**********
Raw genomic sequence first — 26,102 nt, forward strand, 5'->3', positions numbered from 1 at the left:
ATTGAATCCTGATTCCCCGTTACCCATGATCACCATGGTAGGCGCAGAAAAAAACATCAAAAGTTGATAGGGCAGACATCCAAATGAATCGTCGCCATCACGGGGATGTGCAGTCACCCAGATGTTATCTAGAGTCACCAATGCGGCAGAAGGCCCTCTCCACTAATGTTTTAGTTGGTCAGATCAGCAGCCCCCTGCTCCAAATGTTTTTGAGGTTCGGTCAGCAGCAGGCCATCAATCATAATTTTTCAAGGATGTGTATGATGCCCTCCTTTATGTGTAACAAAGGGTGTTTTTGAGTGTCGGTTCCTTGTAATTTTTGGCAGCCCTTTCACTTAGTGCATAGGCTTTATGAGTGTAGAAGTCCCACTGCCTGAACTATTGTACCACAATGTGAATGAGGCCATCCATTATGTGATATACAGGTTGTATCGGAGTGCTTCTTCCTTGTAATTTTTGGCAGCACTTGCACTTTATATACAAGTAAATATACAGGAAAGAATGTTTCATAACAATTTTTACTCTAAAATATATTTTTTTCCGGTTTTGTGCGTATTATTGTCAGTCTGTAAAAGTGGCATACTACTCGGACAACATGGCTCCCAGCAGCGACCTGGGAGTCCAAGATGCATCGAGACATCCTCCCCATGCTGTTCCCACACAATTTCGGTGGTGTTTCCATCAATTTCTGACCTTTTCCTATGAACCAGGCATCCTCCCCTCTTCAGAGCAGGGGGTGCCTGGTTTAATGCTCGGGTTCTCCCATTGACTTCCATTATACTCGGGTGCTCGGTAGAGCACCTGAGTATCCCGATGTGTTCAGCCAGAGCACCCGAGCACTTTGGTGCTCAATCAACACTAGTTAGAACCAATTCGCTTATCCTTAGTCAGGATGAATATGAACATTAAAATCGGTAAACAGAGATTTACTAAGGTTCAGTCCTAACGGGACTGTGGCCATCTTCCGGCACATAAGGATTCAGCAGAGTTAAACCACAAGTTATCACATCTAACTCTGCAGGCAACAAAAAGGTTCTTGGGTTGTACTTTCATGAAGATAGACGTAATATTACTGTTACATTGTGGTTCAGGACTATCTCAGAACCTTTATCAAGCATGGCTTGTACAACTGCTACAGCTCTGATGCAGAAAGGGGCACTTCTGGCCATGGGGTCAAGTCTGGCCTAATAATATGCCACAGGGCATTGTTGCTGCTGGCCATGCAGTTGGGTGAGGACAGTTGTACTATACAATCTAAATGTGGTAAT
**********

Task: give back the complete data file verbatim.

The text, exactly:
Raw genomic sequence first — 26,102 nt, forward strand, 5'->3', positions numbered from 1 at the left:
ATTGAATCCTGATTCCCCGTTACCCATGATCACCATGGTAGGCGCAGAAAAAAACATCAAAAGTTGATAGGGCAGACATCCAAATGAATCGTCGCCATCACGGGGATGTGCAGTCACCCAGATGTTATCTAGAGTCACCAATGCGGCAGAAGGCCCTCTCCACTAATGTTTTAGTTGGTCAGATCAGCAGCCCCCTGCTCCAAATGTTTTTGAGGTTCGGTCAGCAGCAGGCCATCAATCATAATTTTTCAAGGATGTGTATGATGCCCTCCTTTATGTGTAACAAAGGGTGTTTTTGAGTGTCGGTTCCTTGTAATTTTTGGCAGCCCTTTCACTTAGTGCATAGGCTTTATGAGTGTAGAAGTCCCACTGCCTGAACTATTGTACCACAATGTGAATGAGGCCATCCATTATGTGATATACAGGTTGTATCGGAGTGCTTCTTCCTTGTAATTTTTGGCAGCACTTGCACTTTATATACAAGTAAATATACAGGAAAGAATGTTTCATAACAATTTTTACTCTAAAATATATTTTTTTCCGGTTTTGTGCGTATTATTGTCAGTCTGTAAAAGTGGCATACTACTCGGACAACATGGCTCCCAGCAGCGACCTGGGAGTCCAAGATGCATCGAGACATCCTCCCCATGCTGTTCCCACACAATTTCGGTGGTGTTTCCATCAATTTCTGACCTTTTCCTATGAACCAGGCATCCTCCCCTCTTCAGAGCAGGGGGTGCCTGGTTTAATGCTCGGGTTCTCCCATTGACTTCCATTATACTCGGGTGCTCGGTAGAGCACCTGAGTATCCCGATGTGTTCAGCCAGAGCACCCGAGCACTTTGGTGCTCAATCAACACTAGTTAGAACCAATTCGCTTATCCTTAGTCAGGATGAATATGAACATTAAAATCGGTAAACAGAGATTTACTAAGGTTCAGTCCTAACGGGACTGTGGCCATCTTCCGGCACATAAGGATTCAGCAGAGTTAAACCACAAGTTATCACATCTAACTCTGCAGGCAACAAAAAGGTTCTTGGGTTGTACTTTCATGAAGATAGACGTAATATTACTGTTACATTGTGGTTCAGGACTATCTCAGAACCTTTATCAAGCATGGCTTGTACAACTGCTACAGCTCTGATGCAGAAAGGGGCACTTCTGGCCATGGGGTCAAGTCTGGCCTAATAATATGCCACAGGGCATTGTTGCTGCTGGCCATGCAGTTGGGTGAGGACAGTTGTACTATACAATCTAAATGTGGTAAT